Reporter Veronica Miracle tells us in the second segment of a two part series, how the Clarkston School District is responding to the terrible tragedy.
In 2001, Clarkston Police Department Commander Jim Smith helped create an emergency plan for the Clarkston School District that encompasses everything from a shooting scenario to an earthquake. A plan that he says is up to date and is practiced by students, staff members and police and fire.
"We do a lot of active shooter training in the police department," said Smith. "And the schools do training, every month. They train on the safety."
Keeping armed guards or officers at schools has become a hot topic nationally, however in Clarkston that's a system that's already been in place.
"We have a school resource officer that's in the schools so he's around," said Smith. "We have a DARE officer and he's in the schools quite a bit. So we actually have two armed officers roaming the schools quite a bit."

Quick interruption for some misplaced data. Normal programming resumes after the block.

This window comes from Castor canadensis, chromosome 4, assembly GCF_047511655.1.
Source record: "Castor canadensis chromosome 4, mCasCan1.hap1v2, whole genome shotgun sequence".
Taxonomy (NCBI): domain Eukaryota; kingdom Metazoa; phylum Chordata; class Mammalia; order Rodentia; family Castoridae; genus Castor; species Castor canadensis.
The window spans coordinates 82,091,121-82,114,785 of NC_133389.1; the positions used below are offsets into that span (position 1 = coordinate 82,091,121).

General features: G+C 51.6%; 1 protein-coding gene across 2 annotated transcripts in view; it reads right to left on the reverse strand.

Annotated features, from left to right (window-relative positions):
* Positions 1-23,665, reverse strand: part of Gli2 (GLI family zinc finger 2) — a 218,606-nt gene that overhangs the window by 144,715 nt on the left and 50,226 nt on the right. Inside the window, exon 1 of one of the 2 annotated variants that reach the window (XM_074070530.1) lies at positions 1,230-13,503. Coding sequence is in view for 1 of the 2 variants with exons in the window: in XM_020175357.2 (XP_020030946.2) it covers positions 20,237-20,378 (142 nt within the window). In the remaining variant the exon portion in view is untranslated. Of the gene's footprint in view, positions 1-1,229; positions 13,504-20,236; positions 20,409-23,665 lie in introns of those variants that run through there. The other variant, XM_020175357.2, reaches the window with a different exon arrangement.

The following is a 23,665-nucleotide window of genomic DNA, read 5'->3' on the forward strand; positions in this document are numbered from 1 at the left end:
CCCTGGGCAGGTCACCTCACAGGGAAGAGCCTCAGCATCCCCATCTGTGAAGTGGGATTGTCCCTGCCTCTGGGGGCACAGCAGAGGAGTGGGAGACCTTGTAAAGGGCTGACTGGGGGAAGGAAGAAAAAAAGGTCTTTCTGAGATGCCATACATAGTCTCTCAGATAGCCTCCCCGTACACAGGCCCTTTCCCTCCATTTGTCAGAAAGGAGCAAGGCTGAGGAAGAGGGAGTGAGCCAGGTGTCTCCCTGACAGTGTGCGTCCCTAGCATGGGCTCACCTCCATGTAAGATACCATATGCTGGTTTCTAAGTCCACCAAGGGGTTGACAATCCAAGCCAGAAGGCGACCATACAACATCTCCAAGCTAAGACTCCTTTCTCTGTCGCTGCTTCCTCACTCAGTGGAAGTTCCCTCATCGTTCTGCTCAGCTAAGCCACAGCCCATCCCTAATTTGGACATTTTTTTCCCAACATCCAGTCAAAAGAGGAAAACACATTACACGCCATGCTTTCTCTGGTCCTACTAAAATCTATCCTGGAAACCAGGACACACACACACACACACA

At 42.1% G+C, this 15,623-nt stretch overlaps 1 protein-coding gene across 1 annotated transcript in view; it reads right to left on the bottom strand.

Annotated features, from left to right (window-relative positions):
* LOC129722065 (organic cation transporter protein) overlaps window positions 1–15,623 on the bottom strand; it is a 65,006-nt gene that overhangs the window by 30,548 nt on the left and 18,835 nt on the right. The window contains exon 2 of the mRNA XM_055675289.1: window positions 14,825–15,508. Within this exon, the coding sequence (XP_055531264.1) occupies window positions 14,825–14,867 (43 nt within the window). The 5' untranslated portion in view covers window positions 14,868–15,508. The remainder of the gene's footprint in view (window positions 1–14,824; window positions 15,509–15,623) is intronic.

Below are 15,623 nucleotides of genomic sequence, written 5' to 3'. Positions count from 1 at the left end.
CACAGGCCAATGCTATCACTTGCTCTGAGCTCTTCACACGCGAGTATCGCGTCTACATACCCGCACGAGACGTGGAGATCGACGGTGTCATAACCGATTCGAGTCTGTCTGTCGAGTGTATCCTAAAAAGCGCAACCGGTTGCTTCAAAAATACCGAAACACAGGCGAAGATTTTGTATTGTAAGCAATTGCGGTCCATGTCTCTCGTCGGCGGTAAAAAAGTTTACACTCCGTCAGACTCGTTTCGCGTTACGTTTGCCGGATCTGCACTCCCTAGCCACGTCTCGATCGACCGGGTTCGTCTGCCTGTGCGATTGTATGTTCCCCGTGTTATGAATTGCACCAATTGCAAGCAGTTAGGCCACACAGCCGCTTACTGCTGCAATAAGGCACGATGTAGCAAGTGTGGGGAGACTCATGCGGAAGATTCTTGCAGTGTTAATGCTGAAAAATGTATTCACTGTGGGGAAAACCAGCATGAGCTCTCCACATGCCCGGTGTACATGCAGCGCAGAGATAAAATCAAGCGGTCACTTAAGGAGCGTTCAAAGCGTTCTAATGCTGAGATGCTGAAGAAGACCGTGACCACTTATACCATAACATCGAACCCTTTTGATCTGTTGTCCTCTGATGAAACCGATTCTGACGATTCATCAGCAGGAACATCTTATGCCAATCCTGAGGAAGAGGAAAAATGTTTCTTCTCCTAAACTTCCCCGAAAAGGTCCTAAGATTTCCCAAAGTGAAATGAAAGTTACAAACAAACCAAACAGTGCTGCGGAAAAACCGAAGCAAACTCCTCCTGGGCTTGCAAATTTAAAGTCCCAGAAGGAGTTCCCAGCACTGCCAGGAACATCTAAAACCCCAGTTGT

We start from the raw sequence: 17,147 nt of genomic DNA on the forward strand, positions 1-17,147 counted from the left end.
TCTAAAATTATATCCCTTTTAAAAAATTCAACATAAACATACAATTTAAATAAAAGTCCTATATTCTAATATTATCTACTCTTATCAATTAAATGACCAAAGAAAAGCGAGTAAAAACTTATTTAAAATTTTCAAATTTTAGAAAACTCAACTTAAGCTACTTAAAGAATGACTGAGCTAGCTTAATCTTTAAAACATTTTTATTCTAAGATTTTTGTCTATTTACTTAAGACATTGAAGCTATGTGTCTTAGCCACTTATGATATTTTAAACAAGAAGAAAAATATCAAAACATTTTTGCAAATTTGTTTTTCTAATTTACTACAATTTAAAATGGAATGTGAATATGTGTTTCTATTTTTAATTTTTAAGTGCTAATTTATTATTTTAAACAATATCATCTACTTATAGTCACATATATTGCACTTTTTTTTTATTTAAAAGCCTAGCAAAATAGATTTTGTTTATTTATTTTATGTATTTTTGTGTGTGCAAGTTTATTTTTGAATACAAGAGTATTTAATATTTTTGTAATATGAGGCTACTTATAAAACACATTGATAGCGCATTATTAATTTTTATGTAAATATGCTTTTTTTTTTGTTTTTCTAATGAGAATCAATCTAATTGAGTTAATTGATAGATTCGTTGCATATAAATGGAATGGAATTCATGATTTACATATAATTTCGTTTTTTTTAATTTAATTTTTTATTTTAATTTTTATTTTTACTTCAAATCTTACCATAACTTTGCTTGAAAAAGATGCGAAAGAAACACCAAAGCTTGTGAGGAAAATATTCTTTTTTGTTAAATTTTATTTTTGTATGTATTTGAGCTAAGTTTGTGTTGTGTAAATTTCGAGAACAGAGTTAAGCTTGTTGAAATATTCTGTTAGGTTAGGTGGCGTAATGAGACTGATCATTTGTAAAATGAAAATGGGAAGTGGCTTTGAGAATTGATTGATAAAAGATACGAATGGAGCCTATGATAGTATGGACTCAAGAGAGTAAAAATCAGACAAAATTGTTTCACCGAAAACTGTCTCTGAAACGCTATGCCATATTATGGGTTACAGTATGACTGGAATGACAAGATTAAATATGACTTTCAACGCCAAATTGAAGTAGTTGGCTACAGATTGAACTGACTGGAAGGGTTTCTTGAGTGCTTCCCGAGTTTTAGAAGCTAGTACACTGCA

Smith said while he's confident about the current program the school district has set up, after the shooting in Connecticut, they're looking at other ways to amp up security.
"The system we have in place is very good," said Smith. "They're going to start looking at other issues with the school. Maybe locking more doors instead of having so many different accessioning places."
Like any public facility, Smith said to stay alert and conscious of your environment.
"Just tell your kids to be aware of your surroundings," said Smith. "A vehicle that doesn't look right or someone's around the school that doesn't look right."
The shootings in Connecticut have raised concerns across the country regarding gun control. Wayne LaPierre, Executive Vice President of the National Rifle Association, said in a press conference last week that gun control is not the answer and that there should be an armed police officer at every school. President Barack Obama has formed a task force, designed specifically to provide recommendations on how to reduce gun violence.